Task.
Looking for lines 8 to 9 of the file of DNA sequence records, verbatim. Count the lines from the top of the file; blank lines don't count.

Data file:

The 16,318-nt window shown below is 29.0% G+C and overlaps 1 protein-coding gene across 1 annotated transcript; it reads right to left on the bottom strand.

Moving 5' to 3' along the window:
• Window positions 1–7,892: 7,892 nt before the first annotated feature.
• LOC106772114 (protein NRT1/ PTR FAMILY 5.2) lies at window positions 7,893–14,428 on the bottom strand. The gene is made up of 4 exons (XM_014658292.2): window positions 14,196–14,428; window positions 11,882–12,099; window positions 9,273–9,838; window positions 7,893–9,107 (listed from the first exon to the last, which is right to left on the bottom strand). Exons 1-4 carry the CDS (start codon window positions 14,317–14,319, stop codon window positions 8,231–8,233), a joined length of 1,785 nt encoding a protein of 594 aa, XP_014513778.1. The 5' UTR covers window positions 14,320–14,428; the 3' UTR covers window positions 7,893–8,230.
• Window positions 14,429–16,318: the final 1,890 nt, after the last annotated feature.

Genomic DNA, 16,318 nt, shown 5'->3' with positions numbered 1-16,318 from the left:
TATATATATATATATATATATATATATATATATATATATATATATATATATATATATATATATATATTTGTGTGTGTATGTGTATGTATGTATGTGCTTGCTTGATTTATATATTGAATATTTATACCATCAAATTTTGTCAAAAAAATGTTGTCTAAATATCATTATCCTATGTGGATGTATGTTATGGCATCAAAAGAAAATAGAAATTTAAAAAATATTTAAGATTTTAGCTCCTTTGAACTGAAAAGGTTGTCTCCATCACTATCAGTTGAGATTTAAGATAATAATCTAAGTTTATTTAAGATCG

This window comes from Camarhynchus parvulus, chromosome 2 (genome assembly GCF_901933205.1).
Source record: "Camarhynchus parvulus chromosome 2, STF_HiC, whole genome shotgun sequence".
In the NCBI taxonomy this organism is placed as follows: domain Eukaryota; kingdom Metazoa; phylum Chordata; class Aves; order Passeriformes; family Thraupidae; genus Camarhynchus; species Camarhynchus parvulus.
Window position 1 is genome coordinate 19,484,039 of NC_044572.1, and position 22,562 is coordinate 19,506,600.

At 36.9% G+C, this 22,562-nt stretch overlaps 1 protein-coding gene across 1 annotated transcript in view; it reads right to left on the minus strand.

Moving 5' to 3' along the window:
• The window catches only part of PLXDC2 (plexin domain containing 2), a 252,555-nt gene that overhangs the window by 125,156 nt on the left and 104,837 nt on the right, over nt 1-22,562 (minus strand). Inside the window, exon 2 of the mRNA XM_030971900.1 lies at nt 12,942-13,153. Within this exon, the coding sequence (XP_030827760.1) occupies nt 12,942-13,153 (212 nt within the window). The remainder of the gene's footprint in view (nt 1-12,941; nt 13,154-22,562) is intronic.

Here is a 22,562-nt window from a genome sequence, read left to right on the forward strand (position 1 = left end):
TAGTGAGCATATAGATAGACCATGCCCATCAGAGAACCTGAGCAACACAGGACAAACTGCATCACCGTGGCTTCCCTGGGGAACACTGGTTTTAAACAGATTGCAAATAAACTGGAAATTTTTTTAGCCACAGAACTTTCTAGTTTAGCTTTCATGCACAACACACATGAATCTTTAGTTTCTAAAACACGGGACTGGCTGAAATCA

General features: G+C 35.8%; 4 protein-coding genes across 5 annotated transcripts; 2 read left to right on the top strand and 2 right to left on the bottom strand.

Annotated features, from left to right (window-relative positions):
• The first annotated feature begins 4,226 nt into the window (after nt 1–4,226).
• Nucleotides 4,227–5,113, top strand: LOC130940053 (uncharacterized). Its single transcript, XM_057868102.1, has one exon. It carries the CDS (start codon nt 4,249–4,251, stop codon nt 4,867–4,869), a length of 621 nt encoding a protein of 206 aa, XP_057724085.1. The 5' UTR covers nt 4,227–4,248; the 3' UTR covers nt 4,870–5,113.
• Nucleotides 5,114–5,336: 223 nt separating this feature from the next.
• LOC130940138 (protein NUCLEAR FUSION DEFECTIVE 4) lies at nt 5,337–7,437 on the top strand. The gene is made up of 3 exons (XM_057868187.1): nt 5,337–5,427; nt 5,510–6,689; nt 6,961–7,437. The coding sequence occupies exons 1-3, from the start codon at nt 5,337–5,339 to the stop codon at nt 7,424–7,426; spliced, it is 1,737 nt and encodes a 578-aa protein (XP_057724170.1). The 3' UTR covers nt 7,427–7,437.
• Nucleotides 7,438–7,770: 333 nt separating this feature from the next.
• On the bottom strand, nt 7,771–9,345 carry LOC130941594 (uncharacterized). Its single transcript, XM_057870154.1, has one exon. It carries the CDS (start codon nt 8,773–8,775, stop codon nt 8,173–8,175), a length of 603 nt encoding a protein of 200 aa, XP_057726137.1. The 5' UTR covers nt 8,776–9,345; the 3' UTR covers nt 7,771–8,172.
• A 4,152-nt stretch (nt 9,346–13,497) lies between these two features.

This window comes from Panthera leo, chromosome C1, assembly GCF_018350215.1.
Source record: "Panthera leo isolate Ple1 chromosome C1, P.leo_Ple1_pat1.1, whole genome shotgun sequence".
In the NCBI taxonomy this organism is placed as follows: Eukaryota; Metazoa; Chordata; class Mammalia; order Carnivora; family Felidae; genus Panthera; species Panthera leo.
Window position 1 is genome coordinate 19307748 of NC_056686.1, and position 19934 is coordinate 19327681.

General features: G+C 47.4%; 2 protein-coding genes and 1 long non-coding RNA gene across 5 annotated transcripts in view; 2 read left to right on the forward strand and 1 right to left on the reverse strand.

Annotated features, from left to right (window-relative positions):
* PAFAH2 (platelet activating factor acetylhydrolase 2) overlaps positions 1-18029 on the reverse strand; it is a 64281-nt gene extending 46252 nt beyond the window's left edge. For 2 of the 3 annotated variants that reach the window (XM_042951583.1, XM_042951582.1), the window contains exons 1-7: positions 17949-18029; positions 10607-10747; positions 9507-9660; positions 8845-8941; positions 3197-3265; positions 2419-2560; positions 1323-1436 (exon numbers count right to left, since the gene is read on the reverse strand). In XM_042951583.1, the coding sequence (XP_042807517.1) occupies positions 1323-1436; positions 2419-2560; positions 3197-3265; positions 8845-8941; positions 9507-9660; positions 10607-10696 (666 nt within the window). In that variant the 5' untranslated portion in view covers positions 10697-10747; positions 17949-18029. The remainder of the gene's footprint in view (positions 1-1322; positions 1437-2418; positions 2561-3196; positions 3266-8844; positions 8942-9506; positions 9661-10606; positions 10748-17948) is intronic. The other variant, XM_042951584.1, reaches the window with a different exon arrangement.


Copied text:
This window comes from Camarhynchus parvulus, chromosome 2 (genome assembly GCF_901933205.1).
Source record: "Camarhynchus parvulus chromosome 2, STF_HiC, whole genome shotgun sequence".